Robotic Aesop: Computer Program Can Write Its Very Own Fables
Can an artificial intelligence create art, particularly of the literary variety? We tend to think of art as a singularly human endeavor, but researchers at the University of South New Wales have challenged that notion with their computer program that can write moralistic fables.
The Moral Storytelling System, created by PhD candidate Margaret Sarlej, creates a basic story based on the emotions felt by the characters. There are currently 22 available emotions that can be used in thousands of combinations in order to create a variety of fables.
The computer program cannot necessarily be called an "author" in its own right quite yet, however, as a human is still needed for the initial creative input. "A human author simply decides an interesting emotional path for the story, and the computer does the rest. The computer decides the events to elicit those emotional responses from the characters and the characters do whatever the plot needs them to do," said Sarlej.
The computer uses the OCC model of emotions in order to determine actions of the characters and plot points that will elicit or represent certain emotions. The OCC model, named after psychological theorists Ortony, Clore, and Collins, is a theoretical framework of emotions specifically designed for artificial intelligence that focuses on the cognitive elicitors of emotions. It takes a three-pronged approach to these elicitors: events, agents, and objects. According to the OCC model, emotions in a specific situation are elicited by the combined valenced reactions, or reactions based on the perceived attractiveness or aversiveness of each element, of each of these three types of elicitors. One can be pleased or displeased at an event, approve or disapprove of an agent's actions, and like or dislike an object. The computer program is a technical translation of this model.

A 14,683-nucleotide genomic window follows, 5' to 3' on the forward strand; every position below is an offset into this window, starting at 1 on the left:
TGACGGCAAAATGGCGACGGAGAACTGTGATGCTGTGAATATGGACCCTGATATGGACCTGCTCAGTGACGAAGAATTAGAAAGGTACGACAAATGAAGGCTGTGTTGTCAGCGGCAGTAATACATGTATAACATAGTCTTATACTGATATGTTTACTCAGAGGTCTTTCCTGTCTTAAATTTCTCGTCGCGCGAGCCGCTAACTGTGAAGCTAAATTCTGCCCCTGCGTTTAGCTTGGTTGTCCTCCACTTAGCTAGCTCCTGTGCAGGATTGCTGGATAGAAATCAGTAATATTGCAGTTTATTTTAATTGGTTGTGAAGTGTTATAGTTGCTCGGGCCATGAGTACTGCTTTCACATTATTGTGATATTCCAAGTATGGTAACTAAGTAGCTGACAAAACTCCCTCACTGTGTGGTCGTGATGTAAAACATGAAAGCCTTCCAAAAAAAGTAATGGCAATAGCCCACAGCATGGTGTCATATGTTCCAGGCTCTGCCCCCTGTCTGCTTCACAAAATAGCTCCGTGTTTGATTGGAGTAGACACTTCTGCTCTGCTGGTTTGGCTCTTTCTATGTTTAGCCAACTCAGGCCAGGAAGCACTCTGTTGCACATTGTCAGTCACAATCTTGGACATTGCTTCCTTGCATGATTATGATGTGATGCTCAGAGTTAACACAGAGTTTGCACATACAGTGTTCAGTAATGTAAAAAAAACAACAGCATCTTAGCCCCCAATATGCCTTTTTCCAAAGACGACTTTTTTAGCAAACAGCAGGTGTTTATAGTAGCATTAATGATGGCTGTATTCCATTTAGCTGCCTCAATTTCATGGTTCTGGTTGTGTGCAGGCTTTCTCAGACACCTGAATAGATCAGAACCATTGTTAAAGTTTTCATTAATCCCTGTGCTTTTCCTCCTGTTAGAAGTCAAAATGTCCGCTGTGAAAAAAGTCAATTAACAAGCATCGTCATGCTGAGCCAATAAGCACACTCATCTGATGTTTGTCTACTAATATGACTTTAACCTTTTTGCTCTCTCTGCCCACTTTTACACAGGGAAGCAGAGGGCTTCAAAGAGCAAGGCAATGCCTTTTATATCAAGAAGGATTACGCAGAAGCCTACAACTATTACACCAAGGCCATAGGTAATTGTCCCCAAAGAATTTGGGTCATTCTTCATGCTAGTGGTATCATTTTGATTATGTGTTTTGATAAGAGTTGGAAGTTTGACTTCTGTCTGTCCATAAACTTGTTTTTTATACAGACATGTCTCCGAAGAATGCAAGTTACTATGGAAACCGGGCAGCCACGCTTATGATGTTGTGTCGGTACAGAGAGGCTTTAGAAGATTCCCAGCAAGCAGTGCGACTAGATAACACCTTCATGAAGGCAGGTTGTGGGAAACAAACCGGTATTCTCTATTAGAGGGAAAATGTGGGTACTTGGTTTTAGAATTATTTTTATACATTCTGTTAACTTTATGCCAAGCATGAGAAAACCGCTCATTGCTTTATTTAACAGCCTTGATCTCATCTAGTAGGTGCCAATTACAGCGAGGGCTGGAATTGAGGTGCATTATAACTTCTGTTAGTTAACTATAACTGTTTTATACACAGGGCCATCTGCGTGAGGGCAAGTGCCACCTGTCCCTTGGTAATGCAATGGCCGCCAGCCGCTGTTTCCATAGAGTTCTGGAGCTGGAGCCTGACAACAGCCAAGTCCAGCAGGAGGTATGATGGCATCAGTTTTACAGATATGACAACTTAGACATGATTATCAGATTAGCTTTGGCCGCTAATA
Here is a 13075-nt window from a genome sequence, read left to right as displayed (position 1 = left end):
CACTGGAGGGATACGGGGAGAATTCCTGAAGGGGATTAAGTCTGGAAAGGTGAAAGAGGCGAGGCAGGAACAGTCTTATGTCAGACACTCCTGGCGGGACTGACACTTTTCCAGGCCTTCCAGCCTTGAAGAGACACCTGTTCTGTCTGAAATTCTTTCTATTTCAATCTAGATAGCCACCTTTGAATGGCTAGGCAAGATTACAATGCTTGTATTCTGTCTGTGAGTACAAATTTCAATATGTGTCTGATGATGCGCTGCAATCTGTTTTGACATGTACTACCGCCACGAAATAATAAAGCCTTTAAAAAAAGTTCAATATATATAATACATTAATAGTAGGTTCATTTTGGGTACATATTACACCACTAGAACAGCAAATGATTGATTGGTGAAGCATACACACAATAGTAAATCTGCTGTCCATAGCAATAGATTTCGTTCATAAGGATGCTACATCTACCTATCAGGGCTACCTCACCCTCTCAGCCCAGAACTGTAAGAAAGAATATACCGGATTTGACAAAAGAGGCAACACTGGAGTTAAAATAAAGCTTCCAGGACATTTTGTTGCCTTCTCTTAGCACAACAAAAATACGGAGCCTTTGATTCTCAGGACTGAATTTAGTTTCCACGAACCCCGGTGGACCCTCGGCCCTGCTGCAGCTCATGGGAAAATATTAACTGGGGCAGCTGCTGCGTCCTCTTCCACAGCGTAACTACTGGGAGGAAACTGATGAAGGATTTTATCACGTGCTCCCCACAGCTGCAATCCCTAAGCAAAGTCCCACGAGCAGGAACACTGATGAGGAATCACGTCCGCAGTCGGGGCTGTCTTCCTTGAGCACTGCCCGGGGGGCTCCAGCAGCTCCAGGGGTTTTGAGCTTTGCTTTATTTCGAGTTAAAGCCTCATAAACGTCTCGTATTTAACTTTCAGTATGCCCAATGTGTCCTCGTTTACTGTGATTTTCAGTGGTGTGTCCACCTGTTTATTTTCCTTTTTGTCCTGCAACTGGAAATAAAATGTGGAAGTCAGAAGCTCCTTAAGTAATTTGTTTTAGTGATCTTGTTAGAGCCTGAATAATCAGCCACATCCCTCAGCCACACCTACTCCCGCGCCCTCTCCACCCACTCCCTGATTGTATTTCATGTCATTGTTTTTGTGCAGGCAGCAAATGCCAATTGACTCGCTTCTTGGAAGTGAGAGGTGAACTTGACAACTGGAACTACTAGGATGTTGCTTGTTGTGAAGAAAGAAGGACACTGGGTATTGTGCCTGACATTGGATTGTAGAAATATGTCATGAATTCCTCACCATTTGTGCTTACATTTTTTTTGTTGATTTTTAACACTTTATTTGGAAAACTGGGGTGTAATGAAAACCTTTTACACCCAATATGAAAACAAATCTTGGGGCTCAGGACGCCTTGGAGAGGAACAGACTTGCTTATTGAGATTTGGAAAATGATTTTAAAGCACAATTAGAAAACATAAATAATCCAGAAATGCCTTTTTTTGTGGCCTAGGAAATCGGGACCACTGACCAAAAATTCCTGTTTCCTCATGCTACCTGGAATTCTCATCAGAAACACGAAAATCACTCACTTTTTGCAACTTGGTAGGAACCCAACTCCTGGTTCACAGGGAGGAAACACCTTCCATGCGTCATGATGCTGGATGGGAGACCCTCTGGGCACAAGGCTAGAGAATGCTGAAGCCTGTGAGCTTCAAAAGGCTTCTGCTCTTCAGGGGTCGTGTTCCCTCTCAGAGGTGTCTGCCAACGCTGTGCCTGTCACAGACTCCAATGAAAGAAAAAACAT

A more detailed diagram of the theory:
[Credit: von Gerd Ruebenstrunk]
The research team is confident that this is a definitive step towards computers creating their own literary works of art without the help of a human. Sarlej's supervisor, Australian Research Council Fellow Dr. Malcolm Ryan, asserted that computers "will be making interesting and meaningful contributions to literature within the next decade". "They might be more experimental than mainstream," concedes Ryan, who is based in the School of Computer Science and Engineering, "but the computer will definitely be doing some of the work of writing."
Fable written by the computer program illustrating the theme of Retribution:
"Once upon a time there lived a unicorn, a knight and a fairy. The unicorn loved the knight. One summer's morning the fairy stole the sword from the knight. As a result, the knight didn't have the sword anymore. The knight felt distress that he didn't have the sword anymore. The knight felt anger towards the fairy about stealing the sword because he didn't have the sword anymore. The unicorn and the knight started to hate the fairy.
The next day the unicorn kidnapped the fairy. As a result, the fairy was not free. The fairy felt distress that she was not free."
It's clearly an accident, but one could argue that the understatement of that last sentence is extremely poetic. This gets to the heart of the team's goals in building this program, as they are not only aiming to build an artificial intelligence that can create significant works of art, but also to open human artists' minds to new, experimental modes of storytelling.
Ryan said, "For us, this is a serious literary project, and we want to find artists who can help direct it to that end."